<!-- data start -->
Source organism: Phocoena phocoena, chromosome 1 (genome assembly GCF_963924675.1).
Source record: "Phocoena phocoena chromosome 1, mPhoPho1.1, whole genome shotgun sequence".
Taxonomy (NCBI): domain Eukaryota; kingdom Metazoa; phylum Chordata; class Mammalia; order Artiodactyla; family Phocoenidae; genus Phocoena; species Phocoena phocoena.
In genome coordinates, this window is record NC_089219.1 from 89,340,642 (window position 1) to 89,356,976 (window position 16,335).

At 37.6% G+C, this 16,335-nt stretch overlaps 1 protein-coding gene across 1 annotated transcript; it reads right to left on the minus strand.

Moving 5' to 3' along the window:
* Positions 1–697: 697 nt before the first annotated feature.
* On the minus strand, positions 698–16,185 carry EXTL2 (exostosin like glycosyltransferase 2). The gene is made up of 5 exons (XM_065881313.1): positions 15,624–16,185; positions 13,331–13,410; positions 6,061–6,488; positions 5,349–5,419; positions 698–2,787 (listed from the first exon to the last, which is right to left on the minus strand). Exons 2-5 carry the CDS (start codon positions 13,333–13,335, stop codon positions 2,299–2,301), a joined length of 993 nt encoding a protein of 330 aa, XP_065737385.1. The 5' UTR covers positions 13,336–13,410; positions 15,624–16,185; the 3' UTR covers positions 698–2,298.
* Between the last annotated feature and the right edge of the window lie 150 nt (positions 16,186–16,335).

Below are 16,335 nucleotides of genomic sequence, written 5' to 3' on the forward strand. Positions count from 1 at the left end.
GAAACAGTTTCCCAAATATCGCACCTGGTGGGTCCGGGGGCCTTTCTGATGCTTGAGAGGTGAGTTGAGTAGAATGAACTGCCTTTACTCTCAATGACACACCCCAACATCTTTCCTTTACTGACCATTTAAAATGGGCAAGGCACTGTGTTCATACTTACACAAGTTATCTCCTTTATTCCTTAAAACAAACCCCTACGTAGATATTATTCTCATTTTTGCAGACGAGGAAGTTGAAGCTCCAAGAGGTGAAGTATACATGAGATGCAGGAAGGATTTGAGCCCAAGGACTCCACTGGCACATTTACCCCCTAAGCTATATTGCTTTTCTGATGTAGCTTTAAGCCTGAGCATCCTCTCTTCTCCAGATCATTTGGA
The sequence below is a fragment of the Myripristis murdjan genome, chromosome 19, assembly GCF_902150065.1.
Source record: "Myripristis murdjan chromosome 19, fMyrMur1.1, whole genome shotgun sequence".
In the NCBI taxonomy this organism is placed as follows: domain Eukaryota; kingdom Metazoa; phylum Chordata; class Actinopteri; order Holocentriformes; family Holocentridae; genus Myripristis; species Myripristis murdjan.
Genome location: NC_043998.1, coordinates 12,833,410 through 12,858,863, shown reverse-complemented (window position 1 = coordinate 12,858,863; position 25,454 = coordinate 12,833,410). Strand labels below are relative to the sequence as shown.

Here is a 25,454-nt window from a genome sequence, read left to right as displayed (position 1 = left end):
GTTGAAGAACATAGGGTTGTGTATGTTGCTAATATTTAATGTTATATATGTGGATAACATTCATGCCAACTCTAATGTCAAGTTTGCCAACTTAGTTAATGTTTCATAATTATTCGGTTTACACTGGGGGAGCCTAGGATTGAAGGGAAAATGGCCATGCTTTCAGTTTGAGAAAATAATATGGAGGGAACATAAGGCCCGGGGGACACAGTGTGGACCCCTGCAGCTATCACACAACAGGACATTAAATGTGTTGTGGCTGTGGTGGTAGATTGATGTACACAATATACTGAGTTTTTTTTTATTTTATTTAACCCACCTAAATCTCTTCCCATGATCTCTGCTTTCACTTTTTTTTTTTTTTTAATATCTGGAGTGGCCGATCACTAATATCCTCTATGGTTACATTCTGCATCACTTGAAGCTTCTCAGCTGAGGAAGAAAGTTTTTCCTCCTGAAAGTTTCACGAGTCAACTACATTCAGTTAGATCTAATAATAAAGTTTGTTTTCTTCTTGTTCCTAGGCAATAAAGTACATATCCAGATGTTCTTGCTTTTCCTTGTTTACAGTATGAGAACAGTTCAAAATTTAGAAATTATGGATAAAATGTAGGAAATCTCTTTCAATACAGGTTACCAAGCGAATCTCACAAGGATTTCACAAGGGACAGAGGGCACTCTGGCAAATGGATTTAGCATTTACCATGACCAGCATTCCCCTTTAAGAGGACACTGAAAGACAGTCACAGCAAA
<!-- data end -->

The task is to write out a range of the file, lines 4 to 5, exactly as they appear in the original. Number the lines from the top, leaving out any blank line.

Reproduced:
In genome coordinates, this window is record NC_089219.1 from 89,340,642 (window position 1) to 89,356,976 (window position 16,335).

At 37.6% G+C, this 16,335-nt stretch overlaps 1 protein-coding gene across 1 annotated transcript; it reads right to left on the minus strand.